Apple has had several different variations over the years. The iMac experienced a large change in 2001 with the release of version 10 called OSX. This was much more than an incremental release like from Windows 2000 to Windows XP. No, this was an entirely revamped version that lost compatibility with the earlier version 9. Key to this new version was the fact it was based on Linux and the previous UNIX variant produced by Steve Jobs’ former company, NeXT and the OPENSTEP OS.
Also true is the fact that variations of UNIX and particularly Linux had been barking at the heels of Microsoft all along. Many features of DOS and later Windows were copied from that very successful operating system developed originally in the 70’s, although Windows didn’t use UNIX code. What Apple did with OSX was put a nice user friendly GUI or Graphical User Interface on the powerful UNIX kernel. Although several distributions or versions of Linux and other UNIX variants had GUIs, they did not have the elegance of Apple’s version, which followed the original Macintosh leadership that was actually the true genesis of Windows. In other words, Mac came first (well second if you count Xerox PARC) and Windows copied Mac.
Still Apple never had more than 15 — 20% market share, and Windows was still a monopoly, regardless of what the courts ruled. But, as I said, then along came the “Mobile Revolution.” Suddenly all the programs (or as Apple calls them, “apps”) needed to be rewritten for the special needs of mobile devices and the large Windows ecosystem lost a lot of relevance. As mobile merged with desktop, Windows seems to be loosing advantages. Further, as brilliant as the evolution of Windows is … and it is very brilliant as the MS programmers tamed the awkward and unsecure code into some pretty good copies of the Mac GUI, culminating with Windows 7 which is a pretty decent implementation … although it still lacks security … but then OSX isn’t all that secure either … a topic for another note.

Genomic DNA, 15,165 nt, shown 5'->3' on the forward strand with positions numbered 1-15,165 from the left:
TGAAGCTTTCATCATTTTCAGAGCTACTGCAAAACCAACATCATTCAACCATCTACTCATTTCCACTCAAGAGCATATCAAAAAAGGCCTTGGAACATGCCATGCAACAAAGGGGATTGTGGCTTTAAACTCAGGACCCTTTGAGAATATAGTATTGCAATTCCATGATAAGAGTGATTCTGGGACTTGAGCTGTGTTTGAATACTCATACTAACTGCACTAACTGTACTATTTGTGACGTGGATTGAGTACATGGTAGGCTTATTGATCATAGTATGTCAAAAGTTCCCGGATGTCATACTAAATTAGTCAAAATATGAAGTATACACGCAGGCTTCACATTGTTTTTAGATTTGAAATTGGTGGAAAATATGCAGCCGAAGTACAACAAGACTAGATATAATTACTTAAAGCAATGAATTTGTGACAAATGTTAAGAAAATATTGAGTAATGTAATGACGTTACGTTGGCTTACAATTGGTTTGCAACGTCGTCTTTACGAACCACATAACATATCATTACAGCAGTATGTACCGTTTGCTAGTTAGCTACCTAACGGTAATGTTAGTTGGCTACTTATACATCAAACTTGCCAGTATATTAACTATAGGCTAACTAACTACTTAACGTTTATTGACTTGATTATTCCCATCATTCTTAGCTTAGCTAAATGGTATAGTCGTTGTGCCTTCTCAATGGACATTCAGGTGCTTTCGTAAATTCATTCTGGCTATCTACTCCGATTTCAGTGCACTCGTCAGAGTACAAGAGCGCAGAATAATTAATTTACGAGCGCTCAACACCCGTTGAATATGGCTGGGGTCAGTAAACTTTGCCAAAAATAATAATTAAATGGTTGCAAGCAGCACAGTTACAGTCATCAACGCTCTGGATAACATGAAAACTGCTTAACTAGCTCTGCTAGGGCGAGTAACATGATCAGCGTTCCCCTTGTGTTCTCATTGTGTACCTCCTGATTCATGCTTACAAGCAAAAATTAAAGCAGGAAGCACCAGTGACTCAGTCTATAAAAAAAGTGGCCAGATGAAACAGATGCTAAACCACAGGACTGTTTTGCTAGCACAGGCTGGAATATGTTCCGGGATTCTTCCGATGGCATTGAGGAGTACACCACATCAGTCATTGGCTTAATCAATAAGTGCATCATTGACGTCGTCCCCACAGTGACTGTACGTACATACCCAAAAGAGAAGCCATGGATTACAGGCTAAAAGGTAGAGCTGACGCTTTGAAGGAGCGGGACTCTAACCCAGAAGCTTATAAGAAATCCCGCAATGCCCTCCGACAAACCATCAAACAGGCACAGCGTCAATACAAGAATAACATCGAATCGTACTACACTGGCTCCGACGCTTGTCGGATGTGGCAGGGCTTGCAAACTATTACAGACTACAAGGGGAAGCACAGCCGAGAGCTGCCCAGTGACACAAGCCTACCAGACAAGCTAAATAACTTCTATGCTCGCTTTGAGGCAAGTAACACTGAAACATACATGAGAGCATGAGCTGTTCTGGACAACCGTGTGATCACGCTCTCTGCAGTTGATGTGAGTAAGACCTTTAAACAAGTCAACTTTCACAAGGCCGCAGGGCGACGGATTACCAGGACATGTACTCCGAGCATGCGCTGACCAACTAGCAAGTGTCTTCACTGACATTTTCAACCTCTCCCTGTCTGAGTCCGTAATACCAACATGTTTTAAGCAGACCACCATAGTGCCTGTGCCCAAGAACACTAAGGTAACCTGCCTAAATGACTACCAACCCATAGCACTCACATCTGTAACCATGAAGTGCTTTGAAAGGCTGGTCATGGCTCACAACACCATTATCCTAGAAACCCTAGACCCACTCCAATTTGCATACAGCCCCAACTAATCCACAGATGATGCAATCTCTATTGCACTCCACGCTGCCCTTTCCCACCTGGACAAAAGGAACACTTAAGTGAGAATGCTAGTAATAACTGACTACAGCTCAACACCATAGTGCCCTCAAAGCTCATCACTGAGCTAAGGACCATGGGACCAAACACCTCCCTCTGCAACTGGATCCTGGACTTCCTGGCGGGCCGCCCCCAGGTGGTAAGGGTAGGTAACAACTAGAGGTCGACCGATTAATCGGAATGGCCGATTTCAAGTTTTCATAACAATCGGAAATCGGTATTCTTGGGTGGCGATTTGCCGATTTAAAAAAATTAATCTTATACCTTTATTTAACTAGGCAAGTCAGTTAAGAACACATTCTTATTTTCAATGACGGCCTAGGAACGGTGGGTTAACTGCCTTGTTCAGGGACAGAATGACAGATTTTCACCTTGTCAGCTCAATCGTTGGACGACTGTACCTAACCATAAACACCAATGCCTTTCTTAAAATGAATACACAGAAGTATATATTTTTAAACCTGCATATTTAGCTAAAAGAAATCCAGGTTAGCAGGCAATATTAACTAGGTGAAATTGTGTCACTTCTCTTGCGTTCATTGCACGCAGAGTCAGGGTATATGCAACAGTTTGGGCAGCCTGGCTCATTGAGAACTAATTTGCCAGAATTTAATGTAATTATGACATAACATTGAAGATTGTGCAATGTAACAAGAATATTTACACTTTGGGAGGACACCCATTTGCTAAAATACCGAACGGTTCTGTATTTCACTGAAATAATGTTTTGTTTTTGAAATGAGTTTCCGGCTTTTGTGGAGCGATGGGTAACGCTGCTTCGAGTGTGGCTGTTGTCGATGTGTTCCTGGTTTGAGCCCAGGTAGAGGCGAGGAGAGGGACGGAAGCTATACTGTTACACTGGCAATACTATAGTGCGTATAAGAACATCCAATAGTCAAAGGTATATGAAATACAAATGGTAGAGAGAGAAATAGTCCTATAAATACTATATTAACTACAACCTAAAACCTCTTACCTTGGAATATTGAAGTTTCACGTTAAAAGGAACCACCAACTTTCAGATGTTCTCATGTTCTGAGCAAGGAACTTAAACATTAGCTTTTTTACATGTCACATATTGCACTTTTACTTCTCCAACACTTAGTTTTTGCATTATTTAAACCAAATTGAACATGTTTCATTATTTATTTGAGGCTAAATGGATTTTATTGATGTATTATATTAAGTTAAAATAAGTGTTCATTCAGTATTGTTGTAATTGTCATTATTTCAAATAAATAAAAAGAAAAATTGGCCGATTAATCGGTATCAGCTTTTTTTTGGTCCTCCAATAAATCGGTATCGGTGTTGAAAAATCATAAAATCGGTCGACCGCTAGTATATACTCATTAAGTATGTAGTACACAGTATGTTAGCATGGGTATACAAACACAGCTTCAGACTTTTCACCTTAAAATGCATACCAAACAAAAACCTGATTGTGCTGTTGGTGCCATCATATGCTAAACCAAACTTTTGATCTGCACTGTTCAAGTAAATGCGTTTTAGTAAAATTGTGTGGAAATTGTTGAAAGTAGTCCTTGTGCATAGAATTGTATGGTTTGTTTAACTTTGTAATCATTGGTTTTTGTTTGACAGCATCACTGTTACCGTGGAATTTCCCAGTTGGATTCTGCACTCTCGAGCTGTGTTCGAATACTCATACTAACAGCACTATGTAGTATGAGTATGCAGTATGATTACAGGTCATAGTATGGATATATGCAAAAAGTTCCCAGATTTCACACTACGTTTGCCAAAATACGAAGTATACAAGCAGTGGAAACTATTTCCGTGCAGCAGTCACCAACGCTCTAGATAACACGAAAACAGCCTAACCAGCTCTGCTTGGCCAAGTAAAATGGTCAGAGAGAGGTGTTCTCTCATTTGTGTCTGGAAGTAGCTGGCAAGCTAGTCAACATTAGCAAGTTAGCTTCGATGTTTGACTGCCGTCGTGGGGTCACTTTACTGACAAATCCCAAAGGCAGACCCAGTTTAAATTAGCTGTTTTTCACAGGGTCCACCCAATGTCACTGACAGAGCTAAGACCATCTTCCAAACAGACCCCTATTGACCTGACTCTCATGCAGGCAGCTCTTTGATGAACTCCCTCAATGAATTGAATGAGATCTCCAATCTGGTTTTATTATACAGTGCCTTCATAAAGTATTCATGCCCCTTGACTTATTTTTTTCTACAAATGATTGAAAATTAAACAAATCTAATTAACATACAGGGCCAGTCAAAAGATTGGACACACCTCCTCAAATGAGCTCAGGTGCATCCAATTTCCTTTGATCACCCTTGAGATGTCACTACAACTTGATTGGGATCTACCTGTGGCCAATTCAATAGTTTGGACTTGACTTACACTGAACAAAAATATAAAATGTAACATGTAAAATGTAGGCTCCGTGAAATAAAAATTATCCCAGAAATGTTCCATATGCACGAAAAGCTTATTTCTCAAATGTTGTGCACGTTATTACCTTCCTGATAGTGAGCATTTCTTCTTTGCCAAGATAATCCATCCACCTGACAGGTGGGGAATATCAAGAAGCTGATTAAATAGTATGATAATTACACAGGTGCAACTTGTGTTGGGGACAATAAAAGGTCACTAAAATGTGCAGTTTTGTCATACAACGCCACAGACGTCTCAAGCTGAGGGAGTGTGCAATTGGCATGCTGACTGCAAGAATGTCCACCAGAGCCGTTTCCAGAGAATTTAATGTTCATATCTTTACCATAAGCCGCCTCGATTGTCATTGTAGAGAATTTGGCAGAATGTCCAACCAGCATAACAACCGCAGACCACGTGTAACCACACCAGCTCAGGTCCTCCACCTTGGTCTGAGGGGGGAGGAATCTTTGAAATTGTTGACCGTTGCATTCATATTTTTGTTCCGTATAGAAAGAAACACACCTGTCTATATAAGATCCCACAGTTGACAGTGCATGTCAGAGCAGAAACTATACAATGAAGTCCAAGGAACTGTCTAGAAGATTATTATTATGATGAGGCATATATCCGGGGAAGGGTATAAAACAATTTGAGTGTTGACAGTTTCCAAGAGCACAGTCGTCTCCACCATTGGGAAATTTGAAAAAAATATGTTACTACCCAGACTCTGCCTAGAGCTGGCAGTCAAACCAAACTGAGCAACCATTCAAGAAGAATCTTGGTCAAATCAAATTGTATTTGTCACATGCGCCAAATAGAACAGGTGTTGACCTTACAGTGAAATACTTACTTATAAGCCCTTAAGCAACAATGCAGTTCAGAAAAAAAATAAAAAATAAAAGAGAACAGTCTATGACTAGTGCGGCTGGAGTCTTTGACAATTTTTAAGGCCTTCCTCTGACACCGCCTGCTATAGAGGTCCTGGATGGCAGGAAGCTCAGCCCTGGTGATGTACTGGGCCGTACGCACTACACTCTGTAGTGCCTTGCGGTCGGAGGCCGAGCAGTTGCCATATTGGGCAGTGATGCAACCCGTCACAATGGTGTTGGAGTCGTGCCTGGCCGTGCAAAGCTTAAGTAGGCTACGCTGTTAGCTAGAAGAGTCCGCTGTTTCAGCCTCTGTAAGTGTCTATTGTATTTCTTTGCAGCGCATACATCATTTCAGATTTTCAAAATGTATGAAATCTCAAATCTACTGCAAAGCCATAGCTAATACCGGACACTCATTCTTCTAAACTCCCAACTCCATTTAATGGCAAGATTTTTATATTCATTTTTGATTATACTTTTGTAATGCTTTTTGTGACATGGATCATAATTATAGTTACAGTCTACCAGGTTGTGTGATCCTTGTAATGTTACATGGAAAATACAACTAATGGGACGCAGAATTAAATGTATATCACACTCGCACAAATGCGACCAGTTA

During this time of Internet explosion and mobile revolutions, a new player appeared on top: Google. The battle for market share and mindshare now included three giant software firms: Microsoft, Apple, and Google. Google, using UNIX and Linux as a base, created an operating system for desktop computers. This is what we now call the Chrome Operating System. It actually predates Android, which is also UNIX and Linux based and is a copy of iOS, Apple’s mobile operating system (which is also UNIX and Linux based!)
Low cost Linux systems still exist and are popular servers making the Internet possible, but are not very suitable for the average, non-computer science degreed users. Linux distributions or version include GUIs, but they have not caught on like the user interface to either Mac OSX or iOS.
Chrome OS is an operating system designed to work exclusively with web applications. Google announced the operating system in July 2009 and made it an open source project, called Chromium OS, by the end of the year.